It's halftime and sustainability holds the lead
Often when investors think of environmental, social and governance factors, attention is immediately drawn to the company level. But 2020 is shaping up to be a year in which the economy, in general, and our society, in particular, are being dominated by macro ESG issues. The most obvious example is the collective response to the Covid-19 pandemic, which has compromised our interconnected world. Social inequality has also come to the fore amid civic protest and global unrest. What this first half of the year tells us is that ESG risks increasingly are playing a central role across the entire investment landscape.
In combatting the coronavirus, for example, most governments essentially closed their economies to mitigate its spread and save lives, arguably resulting in the most monumental “S” (social) impact in decades, with unprecedented near-term consequences to the global economy. Further, the aggressive use of fiscal and monetary support to help individuals and companies financially survive was not just a matter of necessity but also social responsibility. “G” (governance) also comes into play here, as the structure of various political systems around the world have allowed certain countries to respond more robustly in terms of health, fiscal and monetary policy relative to their peers. Looking forward, social and governance considerations likely will take on even greater importance as governments and societies seek to refine the balance between safety, individual freedom, privacy and growth.
How the public and private sectors react to the issues surrounding racial disparity in the wake of continuing demonstrations across the globe clearly will have an impact on redefining our social contract. When combined with the ramifications of Covid-19, the lack of preparedness to manage the wellbeing and equality of many communities is at some level a failure of governance and social responsibility. Part of good governance at the company level is proactive risk management and emergency preparedness, along with an implicit or explicit social contract supportive of employees and communities. Similarly, the success or failure of certain companies is being determined by their ability to have sound business continuity plans and purposeful leadership. Some companies and governments have demonstrated their resilience and are adapting well, but many were so blindsided they may need to hit the reset button.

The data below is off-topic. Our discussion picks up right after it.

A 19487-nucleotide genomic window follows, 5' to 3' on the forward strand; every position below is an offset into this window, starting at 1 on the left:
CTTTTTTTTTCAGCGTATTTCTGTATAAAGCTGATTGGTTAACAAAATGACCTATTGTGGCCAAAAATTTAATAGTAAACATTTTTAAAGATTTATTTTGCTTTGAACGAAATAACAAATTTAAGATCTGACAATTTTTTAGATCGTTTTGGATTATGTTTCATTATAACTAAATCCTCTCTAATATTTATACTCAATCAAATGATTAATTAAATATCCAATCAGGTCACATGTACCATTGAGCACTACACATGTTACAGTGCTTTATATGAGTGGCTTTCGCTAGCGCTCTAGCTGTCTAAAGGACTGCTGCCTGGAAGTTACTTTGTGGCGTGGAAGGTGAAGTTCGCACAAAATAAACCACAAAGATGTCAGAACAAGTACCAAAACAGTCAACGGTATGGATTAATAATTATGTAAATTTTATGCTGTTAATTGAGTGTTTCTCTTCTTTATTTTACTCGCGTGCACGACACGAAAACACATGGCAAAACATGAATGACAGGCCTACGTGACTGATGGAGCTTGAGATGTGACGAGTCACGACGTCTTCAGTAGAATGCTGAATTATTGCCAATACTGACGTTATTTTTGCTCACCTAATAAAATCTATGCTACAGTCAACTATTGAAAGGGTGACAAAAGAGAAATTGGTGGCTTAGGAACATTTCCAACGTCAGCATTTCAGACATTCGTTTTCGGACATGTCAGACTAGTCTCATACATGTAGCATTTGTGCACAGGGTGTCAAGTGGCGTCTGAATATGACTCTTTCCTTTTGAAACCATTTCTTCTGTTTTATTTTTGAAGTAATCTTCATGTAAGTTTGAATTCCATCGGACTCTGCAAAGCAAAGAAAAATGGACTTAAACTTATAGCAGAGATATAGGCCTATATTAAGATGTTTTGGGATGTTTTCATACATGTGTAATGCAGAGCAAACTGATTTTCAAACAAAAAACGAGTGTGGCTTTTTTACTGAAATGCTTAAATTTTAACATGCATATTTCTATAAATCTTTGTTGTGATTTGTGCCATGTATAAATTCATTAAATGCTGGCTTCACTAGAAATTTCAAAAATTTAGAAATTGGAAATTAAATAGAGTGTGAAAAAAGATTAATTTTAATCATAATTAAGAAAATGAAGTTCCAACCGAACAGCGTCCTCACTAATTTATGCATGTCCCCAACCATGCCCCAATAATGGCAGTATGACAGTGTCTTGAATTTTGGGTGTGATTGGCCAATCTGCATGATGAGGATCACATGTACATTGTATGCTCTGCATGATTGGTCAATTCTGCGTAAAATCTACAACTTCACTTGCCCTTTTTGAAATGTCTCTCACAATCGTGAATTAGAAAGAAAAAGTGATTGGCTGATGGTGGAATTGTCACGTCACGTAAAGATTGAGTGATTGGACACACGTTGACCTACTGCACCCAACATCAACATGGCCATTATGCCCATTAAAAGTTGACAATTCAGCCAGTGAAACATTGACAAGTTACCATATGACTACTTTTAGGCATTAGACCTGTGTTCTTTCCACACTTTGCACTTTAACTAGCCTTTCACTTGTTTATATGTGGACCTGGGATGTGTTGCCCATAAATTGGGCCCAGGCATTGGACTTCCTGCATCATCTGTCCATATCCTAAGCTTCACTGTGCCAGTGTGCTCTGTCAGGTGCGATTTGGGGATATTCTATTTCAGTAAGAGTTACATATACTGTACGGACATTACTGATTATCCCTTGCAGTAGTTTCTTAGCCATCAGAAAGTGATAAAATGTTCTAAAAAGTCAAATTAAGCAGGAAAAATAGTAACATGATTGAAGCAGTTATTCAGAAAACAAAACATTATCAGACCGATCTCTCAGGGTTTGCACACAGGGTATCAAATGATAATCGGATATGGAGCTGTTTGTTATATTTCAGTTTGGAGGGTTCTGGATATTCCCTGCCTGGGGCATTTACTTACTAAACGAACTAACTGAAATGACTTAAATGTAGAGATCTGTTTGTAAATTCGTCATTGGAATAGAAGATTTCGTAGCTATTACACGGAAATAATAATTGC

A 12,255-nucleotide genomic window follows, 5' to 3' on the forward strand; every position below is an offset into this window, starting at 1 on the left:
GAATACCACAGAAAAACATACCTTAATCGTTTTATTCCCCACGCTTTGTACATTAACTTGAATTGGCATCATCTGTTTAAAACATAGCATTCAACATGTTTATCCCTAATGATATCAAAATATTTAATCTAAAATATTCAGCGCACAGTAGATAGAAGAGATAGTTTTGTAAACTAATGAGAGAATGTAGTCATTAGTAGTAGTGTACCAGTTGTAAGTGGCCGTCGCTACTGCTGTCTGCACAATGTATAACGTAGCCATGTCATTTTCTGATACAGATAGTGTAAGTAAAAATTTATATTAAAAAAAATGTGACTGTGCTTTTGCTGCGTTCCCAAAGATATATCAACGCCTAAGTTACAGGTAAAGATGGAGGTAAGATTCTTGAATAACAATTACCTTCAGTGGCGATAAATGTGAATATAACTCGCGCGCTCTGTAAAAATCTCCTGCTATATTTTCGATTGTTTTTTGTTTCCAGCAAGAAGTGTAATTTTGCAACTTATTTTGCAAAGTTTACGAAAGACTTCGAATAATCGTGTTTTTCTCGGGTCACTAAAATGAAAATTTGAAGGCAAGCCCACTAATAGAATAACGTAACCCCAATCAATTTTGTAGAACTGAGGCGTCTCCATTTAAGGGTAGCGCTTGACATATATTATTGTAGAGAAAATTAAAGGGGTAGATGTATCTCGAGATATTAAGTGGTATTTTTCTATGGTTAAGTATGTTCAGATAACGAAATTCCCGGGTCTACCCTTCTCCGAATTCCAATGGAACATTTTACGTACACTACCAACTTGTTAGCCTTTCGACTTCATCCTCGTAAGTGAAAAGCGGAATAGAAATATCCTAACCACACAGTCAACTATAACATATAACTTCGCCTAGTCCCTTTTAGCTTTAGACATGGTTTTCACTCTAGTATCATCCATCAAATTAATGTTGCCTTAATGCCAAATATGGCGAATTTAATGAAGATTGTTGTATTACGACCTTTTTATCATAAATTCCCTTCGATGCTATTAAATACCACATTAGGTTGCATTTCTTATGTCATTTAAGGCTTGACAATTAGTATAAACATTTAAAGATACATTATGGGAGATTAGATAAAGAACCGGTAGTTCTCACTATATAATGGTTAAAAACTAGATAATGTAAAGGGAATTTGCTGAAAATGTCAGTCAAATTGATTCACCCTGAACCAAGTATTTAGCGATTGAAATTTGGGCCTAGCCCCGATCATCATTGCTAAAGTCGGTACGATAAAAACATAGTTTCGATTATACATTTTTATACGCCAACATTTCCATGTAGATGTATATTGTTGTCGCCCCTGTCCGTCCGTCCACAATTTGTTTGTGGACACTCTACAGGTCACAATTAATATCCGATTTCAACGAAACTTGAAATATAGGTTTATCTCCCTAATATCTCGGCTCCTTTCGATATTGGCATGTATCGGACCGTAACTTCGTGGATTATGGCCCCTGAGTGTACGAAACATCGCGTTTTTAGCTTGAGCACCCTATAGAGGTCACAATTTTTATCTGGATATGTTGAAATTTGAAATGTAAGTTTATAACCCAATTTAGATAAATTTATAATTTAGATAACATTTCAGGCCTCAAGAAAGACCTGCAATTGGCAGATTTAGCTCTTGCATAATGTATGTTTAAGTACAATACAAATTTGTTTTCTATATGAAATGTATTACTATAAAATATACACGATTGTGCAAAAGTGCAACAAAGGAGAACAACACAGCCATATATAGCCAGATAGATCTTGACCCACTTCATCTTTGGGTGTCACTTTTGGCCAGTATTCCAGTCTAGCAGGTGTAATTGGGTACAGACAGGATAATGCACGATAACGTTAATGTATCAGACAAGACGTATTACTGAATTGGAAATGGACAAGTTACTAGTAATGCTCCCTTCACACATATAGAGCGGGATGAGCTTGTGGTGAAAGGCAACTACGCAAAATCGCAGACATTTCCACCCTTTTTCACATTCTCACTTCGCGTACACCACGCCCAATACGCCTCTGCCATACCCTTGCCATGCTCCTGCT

Tensions with China also are tied to ESG concerns, even if market participants fail to make that direct connection. The very origins of the pandemic may be related to improper environmental and/or safety policies, and the lack of transparency with regards to the magnitude of the growing epidemic during the early days of the outbreak showcased the need for disclosure on social factors. Longer term, trade tensions continue to be of great concern regarding intellectual property protection (“S”), privacy protections (“S”), human rights issues (“S”) and environmental concerns (“E"). Continued sociopolitical unrest in Hong Kong also represents issues of social accountability, with the commercial consequence being the potential delisting of major Chinese companies on U.S. stock exchanges.
As all of the above attests, the days of responsible investing simply being a subset of investors seeking to “do good’’ have long past. These days, keeping a finger on the ESG pulse of regions, countries, sectors and companies can be critical to understanding risks and opportunities in a portfolio. Indeed, as we reflect on the first half of 2020, it’s clear that ESG factors represent prudent macro risk considerations that should be taken into account when seeking long-term value creation. In fact, according to our proprietary ESG data as well as third-party scores, year-to-date, S&P 500 constituents in the top-quintile of social sustainability have outperformed the bottom-quintile social laggards. With the year’s second half about to get underway, there may be no better argument to “think” ESG.